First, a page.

What question formats work best for engagement surveys?
The main purpose of your employee engagement survey questions is to deepen your understanding about what drives engagement within your organisation, whilst identifying any factors that could be holding it back.
By giving your employees a voice and the opportunity to share their suggestions and concerns, employee engagement surveys can allow managers to better track engagement levels and take any necessary actions to improve them. Ultimately, employee surveys help boost engagement levels and can provide greater clarity about how to move your company forward.
With this in mind, there are a handful of different question formats that you may want to use throughout your full surveys and your employee pulse surveys. Some of our questions are based on the Likert scale, where responses are measured against a scale, others are either open ended text fields or index based questions.
What is a Likert scale question?
You may be more familiar with the Likert scale than you first think. There’s a strong probability that you’ve answered a question using it in a survey or questionnaire that you’ve filled in yourself.
The Likert scale is used to measure people’s attitudes towards a subject. It’s usually done with a five point scale, although it can be done with seven points. Each point on the scale comes in rank order, which can be assigned a value. The best way to show this is with an example:
A typical example asks a series of questions and then gives you 5 ways to respond, such as ‘Strongly Agree’, ‘Agree’, ‘Undecided’, ‘Disagree’ and ‘Strongly Disagree’ or similar statements.
A Likert scale question gives people a quick way to give feedback, which is good for engagement. The results can also then be summarised with a mode. You can use these results to create graphs and check where everyone is at on key issues.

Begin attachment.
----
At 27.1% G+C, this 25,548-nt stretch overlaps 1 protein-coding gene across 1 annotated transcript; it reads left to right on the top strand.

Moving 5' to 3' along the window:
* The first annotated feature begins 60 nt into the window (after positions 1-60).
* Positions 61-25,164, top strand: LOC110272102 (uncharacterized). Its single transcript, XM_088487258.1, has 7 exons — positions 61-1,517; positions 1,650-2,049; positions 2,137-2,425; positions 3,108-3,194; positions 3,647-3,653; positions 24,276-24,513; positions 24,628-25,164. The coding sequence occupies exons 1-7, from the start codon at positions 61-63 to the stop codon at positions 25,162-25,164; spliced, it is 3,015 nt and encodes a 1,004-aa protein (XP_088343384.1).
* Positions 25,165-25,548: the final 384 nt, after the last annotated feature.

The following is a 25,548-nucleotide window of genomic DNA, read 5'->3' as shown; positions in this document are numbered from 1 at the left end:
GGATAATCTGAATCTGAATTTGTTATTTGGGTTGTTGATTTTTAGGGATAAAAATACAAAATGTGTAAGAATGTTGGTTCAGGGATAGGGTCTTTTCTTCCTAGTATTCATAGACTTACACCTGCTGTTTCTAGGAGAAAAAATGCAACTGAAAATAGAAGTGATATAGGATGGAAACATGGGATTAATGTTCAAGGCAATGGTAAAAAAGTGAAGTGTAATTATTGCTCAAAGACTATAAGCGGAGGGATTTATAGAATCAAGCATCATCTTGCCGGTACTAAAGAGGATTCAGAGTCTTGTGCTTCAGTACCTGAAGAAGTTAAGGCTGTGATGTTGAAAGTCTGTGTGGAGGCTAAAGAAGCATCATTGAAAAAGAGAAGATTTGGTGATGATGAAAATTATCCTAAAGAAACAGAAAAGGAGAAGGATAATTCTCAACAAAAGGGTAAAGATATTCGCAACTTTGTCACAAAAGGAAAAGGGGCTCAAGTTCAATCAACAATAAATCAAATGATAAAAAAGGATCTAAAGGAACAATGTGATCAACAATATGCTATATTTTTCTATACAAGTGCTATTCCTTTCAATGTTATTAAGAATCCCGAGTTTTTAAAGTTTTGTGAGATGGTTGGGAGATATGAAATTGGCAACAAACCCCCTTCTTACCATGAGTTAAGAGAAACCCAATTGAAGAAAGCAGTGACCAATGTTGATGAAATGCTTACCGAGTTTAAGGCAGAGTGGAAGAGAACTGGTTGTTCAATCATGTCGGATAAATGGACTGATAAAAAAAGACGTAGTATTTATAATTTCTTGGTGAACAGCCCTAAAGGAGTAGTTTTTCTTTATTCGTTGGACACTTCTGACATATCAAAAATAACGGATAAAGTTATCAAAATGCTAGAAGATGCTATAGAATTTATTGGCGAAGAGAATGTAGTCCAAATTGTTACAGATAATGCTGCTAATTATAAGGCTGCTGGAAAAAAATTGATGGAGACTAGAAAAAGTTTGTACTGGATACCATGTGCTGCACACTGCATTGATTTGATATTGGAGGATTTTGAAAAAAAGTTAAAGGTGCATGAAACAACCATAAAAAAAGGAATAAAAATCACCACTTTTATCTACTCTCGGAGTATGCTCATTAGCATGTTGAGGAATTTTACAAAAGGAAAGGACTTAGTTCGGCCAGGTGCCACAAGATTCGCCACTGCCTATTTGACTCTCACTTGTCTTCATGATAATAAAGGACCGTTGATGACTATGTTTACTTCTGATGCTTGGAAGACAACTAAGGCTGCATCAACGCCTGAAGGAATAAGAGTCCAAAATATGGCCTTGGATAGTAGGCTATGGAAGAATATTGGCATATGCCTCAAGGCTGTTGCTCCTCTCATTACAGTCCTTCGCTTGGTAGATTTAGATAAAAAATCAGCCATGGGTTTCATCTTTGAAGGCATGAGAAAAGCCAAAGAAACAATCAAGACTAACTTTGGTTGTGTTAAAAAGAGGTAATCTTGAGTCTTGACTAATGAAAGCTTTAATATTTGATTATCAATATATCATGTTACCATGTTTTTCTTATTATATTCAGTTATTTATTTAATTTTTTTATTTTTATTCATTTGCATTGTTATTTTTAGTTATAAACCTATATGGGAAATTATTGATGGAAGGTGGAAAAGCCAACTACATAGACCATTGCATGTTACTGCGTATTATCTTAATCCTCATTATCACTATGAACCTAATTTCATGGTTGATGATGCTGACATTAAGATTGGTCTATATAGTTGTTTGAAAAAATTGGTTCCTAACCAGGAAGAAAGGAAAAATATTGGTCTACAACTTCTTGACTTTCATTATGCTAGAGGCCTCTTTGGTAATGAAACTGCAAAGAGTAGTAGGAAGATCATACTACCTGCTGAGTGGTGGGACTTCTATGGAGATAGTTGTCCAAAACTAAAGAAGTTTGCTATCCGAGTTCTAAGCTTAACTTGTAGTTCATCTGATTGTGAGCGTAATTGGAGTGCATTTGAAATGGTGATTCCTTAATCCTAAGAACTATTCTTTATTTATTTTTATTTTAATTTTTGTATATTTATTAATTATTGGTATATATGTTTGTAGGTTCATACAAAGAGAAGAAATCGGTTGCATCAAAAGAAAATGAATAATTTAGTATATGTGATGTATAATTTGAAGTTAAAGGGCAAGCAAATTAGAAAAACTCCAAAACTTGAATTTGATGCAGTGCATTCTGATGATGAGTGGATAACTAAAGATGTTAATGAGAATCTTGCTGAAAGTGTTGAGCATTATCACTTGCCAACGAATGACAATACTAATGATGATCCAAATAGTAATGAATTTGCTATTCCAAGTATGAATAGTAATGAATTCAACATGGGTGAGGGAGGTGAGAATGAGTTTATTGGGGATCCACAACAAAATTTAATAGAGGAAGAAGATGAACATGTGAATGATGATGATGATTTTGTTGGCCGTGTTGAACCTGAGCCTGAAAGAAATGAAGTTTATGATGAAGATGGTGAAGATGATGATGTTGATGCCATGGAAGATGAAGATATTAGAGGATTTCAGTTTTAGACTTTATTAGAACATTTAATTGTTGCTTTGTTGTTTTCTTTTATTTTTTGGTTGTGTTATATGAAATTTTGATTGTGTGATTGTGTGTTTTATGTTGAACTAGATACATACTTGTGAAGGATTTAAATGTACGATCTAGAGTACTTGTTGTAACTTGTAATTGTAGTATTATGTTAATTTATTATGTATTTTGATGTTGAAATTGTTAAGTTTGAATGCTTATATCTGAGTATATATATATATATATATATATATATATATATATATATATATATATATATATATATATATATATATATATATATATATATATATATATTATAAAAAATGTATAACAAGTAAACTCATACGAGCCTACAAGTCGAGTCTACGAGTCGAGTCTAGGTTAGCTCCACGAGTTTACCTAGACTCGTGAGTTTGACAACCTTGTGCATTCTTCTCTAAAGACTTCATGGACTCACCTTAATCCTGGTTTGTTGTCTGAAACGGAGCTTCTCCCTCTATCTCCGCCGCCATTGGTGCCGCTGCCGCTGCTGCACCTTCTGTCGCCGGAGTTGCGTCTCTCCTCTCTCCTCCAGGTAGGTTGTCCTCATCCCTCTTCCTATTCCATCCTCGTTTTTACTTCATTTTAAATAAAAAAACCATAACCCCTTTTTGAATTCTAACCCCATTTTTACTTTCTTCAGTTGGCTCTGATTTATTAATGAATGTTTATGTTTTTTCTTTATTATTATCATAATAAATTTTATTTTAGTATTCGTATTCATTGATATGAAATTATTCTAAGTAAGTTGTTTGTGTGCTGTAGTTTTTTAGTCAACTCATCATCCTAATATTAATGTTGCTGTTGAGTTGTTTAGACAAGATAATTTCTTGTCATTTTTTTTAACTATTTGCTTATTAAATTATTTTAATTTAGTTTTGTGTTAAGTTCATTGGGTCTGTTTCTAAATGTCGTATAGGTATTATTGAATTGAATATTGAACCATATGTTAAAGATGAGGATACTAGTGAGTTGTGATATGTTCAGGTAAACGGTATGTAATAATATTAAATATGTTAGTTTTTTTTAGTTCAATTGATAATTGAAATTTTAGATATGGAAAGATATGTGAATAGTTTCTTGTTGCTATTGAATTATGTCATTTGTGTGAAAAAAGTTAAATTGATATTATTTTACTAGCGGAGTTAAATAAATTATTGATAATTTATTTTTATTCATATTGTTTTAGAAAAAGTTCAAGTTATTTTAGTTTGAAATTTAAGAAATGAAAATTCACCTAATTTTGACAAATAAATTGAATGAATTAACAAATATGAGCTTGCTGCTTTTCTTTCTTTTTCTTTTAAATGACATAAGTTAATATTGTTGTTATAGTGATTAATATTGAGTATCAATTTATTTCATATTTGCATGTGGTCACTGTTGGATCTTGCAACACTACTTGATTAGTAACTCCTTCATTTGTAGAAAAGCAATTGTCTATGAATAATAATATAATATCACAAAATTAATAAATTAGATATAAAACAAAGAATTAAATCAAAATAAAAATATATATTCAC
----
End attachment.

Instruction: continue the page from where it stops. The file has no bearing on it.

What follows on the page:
Open-ended questions for employee engagement surveys
An open ended question can be used to gather as much information as possible. While it’s harder to use for measuring and benchmarking, as it may not end up in a graph or table, it gives you a chance to find out key issues and hear directly from your employees.
Free text sections can be added to scaled questions too, as you can offer people the chance to feedback on the ‘why’ of their response on the scale.
How to carry out your employee engagement survey
To get going with your employee engagement strategy, before you start working on the best ideas and plans for engaging with your employees, you’re going to want to set up your first engagement survey. If you’ve never conducted an employee survey before, the following steps will get you started:
1. Measure where you currently stand
Before you do anything else, it’s essential to know where your company currently stands in terms of its engagement levels. You want to know the basic lay of the land so that you can create the most effective survey that will provide results you can use for your ongoing strategy.